FOOTBALL’S popularity shows no apparent sign of waning, judging by the attendances at the top leagues across Europe. But among the “big five”, only France showed any sign of increase, and that rise was negligible.
Whether, in the case of England and Germany, the game has reached saturation point, remains to be seen, but most stadiums in those two countries are close to capacity. It should also be remembered that overall attendances also depend on the composition of the leagues themselves, so the loss of a well supported institution and possible replacement by a smaller club can have an artificial effect on aggregate crowds.
In England, the slight drop of 2% is explainable by the fact that Newcastle United and Aston Villa were relegated in 2016. Their loss (a combined average of 83,000) to the Premier undoubtedly impacted the total attendances for the division. To counter that, West Ham United became the fifth club to generate average gates in excess of 50,000 after their move to the Olympic stadium.
The Premier averaged 35,822 in 2016-17, the lowest since 2012-13. But across the four divisions in England, the average of 15,565 was the highest since 1960.
The stadium utilisation rate across the Premier averaged more than 94%, with West Ham (99.95%), Chelsea (99.72%) and Arsenal (99.21%) the highest and Hull City (81.72%) the lowest.
In the Premier, 11 clubs showed increased gates, with nine posting drops. Most notably, West Ham’s gates were up by 63%, Liverpool’s by 20% and naturally, the promoted trio of Middlesbrough, Hull City and Burnley all enjoyed improvement above 20%. The biggest drop in attendances was seen at Tottenham, a decline of almost 12%, probably attributable to the stadium project in progress at White Hart Lane.
The Bundesliga expected a drop in gates and indeed they were down by some 4% in 2016-17. That was due to the relegation of Stuttgart and Hannover in 2016, clubs that had a combined average of 93,000. Their replacements, Freiburg and Leipzig drew some 30,000 lower. However, 10 of the 18 Bundesliga clubs saw their attendances drop in 2016-17. But Germany has more 50,000 clubs than any other country – six clubs generate crowds north of that figure at their home games.
The average Bundesliga crowd of 41,514 was the lowest since 2008, but with Stuttgart and Hannover returning to the top flight, replacing Darmstadt (17,000) and Ingolstadt (15,000), this should rise once more.
The stadium utilisation rate is over 93%, with Bayern Munich playing to a 100% capacity every home game. Hertha Berlin had the lowest utilisation rate, some 67%, although their average was over 50,000.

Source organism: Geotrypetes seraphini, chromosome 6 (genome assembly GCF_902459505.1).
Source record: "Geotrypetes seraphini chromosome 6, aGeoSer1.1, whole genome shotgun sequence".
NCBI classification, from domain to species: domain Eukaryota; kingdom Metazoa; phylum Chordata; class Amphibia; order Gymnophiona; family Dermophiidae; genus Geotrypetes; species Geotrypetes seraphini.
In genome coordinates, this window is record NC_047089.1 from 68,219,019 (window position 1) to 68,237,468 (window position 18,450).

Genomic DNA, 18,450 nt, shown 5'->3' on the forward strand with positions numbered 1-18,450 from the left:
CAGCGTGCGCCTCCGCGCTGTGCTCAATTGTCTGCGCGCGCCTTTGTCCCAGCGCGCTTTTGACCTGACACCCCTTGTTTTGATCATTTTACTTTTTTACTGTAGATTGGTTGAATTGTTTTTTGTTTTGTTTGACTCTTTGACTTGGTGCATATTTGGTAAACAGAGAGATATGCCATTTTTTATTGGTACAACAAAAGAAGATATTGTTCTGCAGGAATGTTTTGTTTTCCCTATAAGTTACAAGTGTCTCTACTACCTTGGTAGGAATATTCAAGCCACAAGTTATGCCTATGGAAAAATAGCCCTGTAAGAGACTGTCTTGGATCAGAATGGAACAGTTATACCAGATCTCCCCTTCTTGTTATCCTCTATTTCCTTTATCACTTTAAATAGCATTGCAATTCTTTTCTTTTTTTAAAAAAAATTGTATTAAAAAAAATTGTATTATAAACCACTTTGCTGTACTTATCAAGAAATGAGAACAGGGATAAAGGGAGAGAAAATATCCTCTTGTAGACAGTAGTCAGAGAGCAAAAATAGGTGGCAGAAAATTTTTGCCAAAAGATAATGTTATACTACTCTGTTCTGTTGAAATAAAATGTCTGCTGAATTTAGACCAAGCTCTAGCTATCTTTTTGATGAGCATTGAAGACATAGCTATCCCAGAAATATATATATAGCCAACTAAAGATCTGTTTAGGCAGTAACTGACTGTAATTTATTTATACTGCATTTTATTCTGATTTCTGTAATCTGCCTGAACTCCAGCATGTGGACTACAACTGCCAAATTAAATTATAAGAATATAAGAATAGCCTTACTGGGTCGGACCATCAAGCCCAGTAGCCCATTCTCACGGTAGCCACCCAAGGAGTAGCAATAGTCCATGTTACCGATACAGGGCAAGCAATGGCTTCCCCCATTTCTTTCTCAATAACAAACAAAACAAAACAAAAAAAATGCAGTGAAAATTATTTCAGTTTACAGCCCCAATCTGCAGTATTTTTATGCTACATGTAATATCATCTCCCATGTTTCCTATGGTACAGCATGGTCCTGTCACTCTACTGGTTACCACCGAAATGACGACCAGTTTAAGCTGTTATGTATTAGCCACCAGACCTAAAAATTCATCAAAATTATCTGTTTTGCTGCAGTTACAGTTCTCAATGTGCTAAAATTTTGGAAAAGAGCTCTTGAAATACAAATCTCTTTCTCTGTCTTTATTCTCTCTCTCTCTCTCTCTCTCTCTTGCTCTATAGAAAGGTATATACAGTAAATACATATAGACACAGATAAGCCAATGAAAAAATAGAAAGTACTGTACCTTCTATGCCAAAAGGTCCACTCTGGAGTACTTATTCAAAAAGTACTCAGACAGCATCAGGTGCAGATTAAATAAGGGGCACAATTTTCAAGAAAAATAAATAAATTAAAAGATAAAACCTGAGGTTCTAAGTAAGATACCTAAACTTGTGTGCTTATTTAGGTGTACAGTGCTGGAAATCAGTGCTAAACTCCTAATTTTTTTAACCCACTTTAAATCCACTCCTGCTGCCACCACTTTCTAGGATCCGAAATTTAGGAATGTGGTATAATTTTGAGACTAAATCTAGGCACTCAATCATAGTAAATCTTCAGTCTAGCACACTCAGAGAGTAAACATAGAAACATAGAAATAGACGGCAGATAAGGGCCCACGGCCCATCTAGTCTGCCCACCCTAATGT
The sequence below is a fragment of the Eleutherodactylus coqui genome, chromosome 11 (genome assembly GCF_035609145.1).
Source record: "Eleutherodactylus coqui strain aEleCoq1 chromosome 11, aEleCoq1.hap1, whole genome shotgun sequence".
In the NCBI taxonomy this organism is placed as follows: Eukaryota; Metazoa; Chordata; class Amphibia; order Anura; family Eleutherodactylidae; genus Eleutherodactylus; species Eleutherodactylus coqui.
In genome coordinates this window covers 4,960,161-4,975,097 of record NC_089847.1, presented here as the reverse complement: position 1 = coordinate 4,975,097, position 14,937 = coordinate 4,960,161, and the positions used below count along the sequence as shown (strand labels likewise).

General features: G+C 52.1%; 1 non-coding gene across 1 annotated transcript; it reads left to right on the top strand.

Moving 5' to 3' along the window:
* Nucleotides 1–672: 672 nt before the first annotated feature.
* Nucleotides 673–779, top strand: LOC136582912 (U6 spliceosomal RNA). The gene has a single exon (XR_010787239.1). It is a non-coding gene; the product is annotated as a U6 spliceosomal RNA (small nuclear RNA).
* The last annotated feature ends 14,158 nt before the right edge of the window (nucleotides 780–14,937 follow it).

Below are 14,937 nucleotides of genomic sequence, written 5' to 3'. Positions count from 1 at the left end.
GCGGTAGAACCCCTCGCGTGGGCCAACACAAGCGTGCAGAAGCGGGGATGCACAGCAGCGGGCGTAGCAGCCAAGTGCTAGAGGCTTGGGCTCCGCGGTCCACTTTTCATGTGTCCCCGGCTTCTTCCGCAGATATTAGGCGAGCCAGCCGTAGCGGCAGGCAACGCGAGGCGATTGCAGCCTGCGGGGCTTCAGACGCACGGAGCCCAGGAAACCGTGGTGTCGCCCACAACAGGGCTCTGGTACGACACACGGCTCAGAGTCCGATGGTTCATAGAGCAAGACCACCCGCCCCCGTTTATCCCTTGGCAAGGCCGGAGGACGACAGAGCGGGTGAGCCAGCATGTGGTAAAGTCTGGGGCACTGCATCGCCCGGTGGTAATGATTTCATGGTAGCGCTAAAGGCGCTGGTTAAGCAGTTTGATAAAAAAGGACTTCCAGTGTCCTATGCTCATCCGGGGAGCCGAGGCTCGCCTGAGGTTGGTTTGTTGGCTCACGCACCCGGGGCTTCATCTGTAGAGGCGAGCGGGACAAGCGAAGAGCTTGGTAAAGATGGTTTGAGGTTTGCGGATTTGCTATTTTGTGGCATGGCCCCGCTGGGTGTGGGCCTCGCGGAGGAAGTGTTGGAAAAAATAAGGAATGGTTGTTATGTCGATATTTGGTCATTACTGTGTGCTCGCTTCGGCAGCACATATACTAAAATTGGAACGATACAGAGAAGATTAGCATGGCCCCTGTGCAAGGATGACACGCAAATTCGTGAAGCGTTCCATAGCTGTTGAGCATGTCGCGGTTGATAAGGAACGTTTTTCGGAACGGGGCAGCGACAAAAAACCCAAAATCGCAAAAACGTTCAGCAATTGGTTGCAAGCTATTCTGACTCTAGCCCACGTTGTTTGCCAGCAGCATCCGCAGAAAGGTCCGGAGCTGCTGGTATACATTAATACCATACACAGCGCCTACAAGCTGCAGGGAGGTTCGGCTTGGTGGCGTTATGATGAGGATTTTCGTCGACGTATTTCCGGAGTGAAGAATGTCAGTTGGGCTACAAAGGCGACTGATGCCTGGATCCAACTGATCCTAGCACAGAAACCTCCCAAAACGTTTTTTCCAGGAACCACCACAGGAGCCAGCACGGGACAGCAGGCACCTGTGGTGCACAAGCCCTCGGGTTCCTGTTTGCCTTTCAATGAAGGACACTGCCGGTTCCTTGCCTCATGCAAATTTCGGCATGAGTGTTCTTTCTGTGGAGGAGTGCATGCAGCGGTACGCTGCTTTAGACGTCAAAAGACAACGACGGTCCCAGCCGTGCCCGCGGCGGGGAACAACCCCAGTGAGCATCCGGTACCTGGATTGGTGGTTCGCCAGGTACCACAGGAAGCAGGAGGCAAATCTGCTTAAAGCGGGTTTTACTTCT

Attendances in Italy hit a new low in 2016-17 with the worst Serie A average since 1965, just 22,164. Just consider that in 1985, the year of Heysel and of Juventus’ first European Cup triumph, Italian crowds averaged 39,000 – which included a Napoli average of 77,000. The last 30,000 season was in 1999.
Italian attendances are more or less stagnant, but they slipped 2% lower, despite AC Milan showing a 12% increase. 12 of Serie A’s 20 clubs saw declines at the gate and half of the division can only draw sub- 20,000 crowds.
Too many Italian clubs are playing in stadiums they cannot fill, hence whenever you see Serie A action, some of the stadiums look empty. They have a utilisation rate of just 56%, only Juventus with a rate of 88% from an average crowd of 39,489 compare favourably to English and German clubs, although Cagliari’s small stadium is 84% filled. The Milan giants, while having the best crowds in real terms, Inter averaging 46,620 and AC Milan 40,294 have utilisation rates of 58% and 50% respectively. The San Siro is a vast stadium that needs filling to create an atmosphere.
Gates in Spain were also down by 2%, with 13 of the 20 La Liga clubs showing decreases in their averages, including Barcelona and Real Madrid. The overall average for La Liga was 27,700 which while being lower than 2015-16, was higher than past seasons where the average bubbled below 27,000. The La Liga story underlines the reliance on the big two, for the average among the remaining 18 clubs is barely 22,000.
But Spanish clubs have the highest stadium utilisation across the big five leagues. Fifteen of the 20 top division clubs have in excess of 99% of their capacity filled every home game.
Attendances in Ligue 1, averaging 21,029, were more or less flat in 2016-17 and for the fifth season in the last six, Paris St. Germain were the biggest draw at the box office with an average of 45,317. Only six of the league’s 20 clubs saw their crowds increase during the season, the most notable being early pacesetters Nice (up 19%), champions Monaco (+22%) and Dijon (+25%). Interestingly, the poorest supported club in Ligue 1 was Monaco with an average of 9,500. Stadium utilisation in Ligue 1 amounted to 65%.
Elsewhere in Europe, the biggest increase in the league average was in Scotland, which rose by 46% to just under 14,000. The reason? Glasgow Rangers were back in the top flight. Portugal, Poland, Austria and Turkey were among the climbers, but there was an alarming fall of more than 20% in Denmark.
From the figures compiled across the top five leagues, however, it appears that crowds are relatively stable. These people waiting for any bubble to burst may have to wait a bit longer – at present demand in the top leagues prevails.